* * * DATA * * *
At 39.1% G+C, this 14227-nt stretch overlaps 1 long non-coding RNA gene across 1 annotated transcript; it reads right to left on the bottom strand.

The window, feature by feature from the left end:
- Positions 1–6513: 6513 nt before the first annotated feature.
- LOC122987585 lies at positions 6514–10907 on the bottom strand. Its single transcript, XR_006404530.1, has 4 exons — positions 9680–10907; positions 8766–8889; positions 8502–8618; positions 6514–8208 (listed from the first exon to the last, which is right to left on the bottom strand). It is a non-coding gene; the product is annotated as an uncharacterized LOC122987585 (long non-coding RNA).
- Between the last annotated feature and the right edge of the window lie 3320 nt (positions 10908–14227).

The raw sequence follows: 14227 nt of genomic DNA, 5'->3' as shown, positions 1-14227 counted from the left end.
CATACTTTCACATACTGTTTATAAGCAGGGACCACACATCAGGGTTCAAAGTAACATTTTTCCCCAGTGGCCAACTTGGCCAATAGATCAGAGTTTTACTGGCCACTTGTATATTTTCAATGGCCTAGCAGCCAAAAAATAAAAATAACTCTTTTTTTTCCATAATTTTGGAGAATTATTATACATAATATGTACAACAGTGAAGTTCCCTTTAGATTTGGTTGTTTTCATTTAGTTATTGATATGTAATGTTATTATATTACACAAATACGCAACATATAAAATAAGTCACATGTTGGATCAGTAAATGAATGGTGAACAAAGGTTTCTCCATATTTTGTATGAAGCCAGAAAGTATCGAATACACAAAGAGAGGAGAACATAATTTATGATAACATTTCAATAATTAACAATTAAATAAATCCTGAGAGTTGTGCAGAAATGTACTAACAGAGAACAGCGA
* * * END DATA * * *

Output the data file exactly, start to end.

At 39.1% G+C, this 14227-nt stretch overlaps 1 long non-coding RNA gene across 1 annotated transcript; it reads right to left on the bottom strand.

The window, feature by feature from the left end:
- Positions 1–6513: 6513 nt before the first annotated feature.
- LOC122987585 lies at positions 6514–10907 on the bottom strand. Its single transcript, XR_006404530.1, has 4 exons — positions 9680–10907; positions 8766–8889; positions 8502–8618; positions 6514–8208 (listed from the first exon to the last, which is right to left on the bottom strand). It is a non-coding gene; the product is annotated as an uncharacterized LOC122987585 (long non-coding RNA).
- Between the last annotated feature and the right edge of the window lie 3320 nt (positions 10908–14227).

The raw sequence follows: 14227 nt of genomic DNA, 5'->3' as shown, positions 1-14227 counted from the left end.
CATACTTTCACATACTGTTTATAAGCAGGGACCACACATCAGGGTTCAAAGTAACATTTTTCCCCAGTGGCCAACTTGGCCAATAGATCAGAGTTTTACTGGCCACTTGTATATTTTCAATGGCCTAGCAGCCAAAAAATAAAAATAACTCTTTTTTTTCCATAATTTTGGAGAATTATTATACATAATATGTACAACAGTGAAGTTCCCTTTAGATTTGGTTGTTTTCATTTAGTTATTGATATGTAATGTTATTATATTACACAAATACGCAACATATAAAATAAGTCACATGTTGGATCAGTAAATGAATGGTGAACAAAGGTTTCTCCATATTTTGTATGAAGCCAGAAAGTATCGAATACACAAAGAGAGGAGAACATAATTTATGATAACATTTCAATAATTAACAATTAAATAAATCCTGAGAGTTGTGCAGAAATGTACTAACAGAGAACAGCGA